Marcel Kittel says rider safety is as important as fighting for a drug-free sport and is calling on the UCI and race organisers to act after the tragic events at Ghent-Wevelgem.
On Sunday, Wanty-Groupe Gobert rider Antoine Demoitié died after being struck by a motorbike along the route of Ghent-Wevelgem – the latest in a string of similar incidents, but the only one so far in which the rider has paid the ultimate price.
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Etixx-Quick Step’s Kittel wrote a long, thoughtful message on Facebook on Monday evening laying out the riders’ point of view and urging those in charge to change things so that such an incident can never happen again.
“It’s clear: Cycling’s biggest problem was doping and still has to be fought,” he wrote. “But the safety issues that are obvious should get the same attention and priority as the fight for clean sport.
“Not only because lives can be lost but also because there wasn’t done much until now. Last major change was the Extreme Weather Protocol that was introduced this year. And before that, and only after the death of Andrei Kivilev, the UCI made helmets compulsory in 2003.”
Some spectators, journalists and cyclists were asking ‘will it take someone to die before things change?’ after a spate of motorbike-related accidents. Now the unthinkable has happened, Kittel insists that something needs to change if cycling is to continue to be enjoyed by millions of people around the world.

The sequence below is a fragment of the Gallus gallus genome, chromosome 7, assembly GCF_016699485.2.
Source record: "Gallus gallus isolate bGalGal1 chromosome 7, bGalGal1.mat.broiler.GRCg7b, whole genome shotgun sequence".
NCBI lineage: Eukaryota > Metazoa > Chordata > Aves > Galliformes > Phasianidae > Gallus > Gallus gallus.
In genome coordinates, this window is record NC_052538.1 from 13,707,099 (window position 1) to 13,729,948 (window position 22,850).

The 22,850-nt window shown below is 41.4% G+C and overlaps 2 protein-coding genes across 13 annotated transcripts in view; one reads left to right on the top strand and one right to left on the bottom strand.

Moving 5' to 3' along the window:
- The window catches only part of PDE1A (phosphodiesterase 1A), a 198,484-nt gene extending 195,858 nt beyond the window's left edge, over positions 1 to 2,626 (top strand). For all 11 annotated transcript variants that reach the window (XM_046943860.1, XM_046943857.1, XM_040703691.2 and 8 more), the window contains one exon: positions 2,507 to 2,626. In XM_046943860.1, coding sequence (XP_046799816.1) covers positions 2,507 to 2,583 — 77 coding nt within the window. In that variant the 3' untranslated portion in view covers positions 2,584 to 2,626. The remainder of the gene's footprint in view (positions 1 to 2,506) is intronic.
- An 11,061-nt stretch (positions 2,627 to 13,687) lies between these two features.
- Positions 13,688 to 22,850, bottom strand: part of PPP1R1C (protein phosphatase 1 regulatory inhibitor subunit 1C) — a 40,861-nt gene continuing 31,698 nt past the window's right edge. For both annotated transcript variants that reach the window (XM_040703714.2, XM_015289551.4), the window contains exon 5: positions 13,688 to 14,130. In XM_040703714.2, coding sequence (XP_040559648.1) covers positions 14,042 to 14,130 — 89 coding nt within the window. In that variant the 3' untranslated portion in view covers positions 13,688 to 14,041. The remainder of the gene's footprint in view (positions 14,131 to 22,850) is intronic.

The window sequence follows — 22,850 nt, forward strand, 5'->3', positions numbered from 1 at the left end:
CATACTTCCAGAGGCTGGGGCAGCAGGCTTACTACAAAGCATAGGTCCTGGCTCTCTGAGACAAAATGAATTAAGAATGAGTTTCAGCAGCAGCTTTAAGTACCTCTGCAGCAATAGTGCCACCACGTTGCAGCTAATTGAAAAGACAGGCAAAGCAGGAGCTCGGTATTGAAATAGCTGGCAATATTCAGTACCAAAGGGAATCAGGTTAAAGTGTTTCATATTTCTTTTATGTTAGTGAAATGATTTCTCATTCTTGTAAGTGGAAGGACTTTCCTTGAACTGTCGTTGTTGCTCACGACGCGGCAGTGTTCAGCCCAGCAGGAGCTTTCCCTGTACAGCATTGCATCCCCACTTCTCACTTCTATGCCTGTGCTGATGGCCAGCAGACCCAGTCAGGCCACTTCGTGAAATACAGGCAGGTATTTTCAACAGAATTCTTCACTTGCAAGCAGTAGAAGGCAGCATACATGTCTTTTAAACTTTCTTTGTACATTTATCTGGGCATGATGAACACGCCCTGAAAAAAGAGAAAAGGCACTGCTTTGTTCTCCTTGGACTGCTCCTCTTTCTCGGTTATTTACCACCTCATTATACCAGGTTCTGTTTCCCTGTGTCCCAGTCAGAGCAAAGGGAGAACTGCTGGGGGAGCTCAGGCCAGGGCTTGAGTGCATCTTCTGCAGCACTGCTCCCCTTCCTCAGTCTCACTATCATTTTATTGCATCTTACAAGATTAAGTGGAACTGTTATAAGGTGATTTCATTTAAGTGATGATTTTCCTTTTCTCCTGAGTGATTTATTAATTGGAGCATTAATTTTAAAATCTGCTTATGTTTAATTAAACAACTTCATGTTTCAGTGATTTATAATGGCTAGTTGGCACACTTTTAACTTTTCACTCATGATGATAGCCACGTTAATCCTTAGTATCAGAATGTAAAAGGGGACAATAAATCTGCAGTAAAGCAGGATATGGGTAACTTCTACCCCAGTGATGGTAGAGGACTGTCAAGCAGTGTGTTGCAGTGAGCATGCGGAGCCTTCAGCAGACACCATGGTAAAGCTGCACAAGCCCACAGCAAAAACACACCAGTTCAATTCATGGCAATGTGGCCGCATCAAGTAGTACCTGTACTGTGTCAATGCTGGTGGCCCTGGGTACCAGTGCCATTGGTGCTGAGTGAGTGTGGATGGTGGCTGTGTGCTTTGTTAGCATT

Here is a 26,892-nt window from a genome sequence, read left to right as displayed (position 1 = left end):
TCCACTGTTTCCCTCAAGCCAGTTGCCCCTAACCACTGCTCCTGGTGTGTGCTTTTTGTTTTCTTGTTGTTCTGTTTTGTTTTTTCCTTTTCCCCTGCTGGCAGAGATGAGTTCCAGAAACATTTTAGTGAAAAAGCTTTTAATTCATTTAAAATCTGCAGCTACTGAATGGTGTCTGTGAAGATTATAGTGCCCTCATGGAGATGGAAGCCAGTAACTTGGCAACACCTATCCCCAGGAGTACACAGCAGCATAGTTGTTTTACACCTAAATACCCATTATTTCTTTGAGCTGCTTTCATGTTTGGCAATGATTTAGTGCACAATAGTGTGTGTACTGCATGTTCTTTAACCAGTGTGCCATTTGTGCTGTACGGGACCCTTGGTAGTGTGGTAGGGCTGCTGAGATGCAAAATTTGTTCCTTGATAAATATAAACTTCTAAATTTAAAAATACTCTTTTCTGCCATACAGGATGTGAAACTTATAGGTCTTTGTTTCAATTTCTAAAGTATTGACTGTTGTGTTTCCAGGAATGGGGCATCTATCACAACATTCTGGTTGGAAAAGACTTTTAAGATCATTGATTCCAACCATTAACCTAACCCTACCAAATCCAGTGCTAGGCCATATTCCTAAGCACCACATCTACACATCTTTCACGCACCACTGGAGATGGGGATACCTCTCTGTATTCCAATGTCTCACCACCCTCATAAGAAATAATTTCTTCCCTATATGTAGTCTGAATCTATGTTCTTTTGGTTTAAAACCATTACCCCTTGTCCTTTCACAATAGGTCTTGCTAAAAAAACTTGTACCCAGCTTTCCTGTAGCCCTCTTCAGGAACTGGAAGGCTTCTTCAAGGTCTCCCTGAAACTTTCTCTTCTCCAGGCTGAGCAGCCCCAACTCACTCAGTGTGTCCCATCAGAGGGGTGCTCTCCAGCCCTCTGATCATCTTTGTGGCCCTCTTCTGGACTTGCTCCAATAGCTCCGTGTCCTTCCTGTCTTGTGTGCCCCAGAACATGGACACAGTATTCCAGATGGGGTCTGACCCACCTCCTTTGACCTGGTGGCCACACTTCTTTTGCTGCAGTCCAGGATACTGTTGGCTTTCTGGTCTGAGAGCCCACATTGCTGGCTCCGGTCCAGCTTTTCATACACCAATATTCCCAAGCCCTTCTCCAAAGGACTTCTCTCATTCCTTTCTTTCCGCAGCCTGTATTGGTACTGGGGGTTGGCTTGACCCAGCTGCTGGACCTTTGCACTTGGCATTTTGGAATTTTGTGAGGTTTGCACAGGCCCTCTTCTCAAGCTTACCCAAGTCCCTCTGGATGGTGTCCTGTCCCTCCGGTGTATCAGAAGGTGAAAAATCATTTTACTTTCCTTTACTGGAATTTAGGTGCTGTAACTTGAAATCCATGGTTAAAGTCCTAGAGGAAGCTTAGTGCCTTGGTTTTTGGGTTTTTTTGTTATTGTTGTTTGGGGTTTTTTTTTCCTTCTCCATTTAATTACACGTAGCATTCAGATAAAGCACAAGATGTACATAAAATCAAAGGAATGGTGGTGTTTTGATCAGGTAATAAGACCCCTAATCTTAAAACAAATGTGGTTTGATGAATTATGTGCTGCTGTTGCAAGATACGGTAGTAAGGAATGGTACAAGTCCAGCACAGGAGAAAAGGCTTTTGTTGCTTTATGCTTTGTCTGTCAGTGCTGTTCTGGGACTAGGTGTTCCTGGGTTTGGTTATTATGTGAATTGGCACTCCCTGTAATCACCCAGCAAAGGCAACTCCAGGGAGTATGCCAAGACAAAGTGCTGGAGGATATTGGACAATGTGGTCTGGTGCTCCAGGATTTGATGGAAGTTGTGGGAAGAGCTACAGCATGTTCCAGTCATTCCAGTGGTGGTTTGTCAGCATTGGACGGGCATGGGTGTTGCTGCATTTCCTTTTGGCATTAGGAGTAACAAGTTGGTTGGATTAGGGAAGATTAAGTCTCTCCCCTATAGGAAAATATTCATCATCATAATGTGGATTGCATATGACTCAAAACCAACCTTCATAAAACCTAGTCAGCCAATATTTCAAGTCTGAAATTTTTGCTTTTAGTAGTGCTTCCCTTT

But the German also says the risks that come with being a professional bike rider are what attracts so many people to take up racing, and the excitement associated with such risks are what makes such great drama for the spectators.
“There is a difference between riders crashing in the last hectic kilometres of a race, fighting for the right wheel before the sprint and riders crashing because of unsafe road furniture, reckless driving of motorbikes or cars, extreme weather conditions and unsafe race routes,” he wrote.
“We brake late before the last important corner, we fight for wheels, don’t hesitate to go into a gap that might be too small, we even push each other away to hold or get a better position in the bunch – all that at high speed and not only our own physical and mental limit, but also at the limit of our tyres and brakes.
“That risk is calculated and, I don’t want to lie here, also one of the reasons why I love cycling. There is this action going on and it’s a real fight for the win!”
Kittel dismissed the notion that riders should take responsibility for their own safety on the race route, saying that they are concentrating enough on the actual race not to be burdened with guiding themselves safely through a course they didn’t design themselves.
He instead called on organisers to ensure dangerous corners and obstacles are properly signposted so that riders can feel confident negotiating past them without crashing.
He added: “We need to work together to keep this sport safe and give sense to the tragic accident of Antoine Demoitié. It would be great if we can see some major changes and development out of a discussion over safety.
“We need to start talking openly about it now. That’s what I expect from my governing body and rider association. For starters it would be good to see more experienced, well trained drivers in cars and on motorbikes, a yearly statistic that keeps track of crashes in races in order to see a positive or negative development and more signs/flashing lights that indicate sharp corners or dangerous points.”
He finished: “We owe it to Antoine that we do everything to let that never happen again.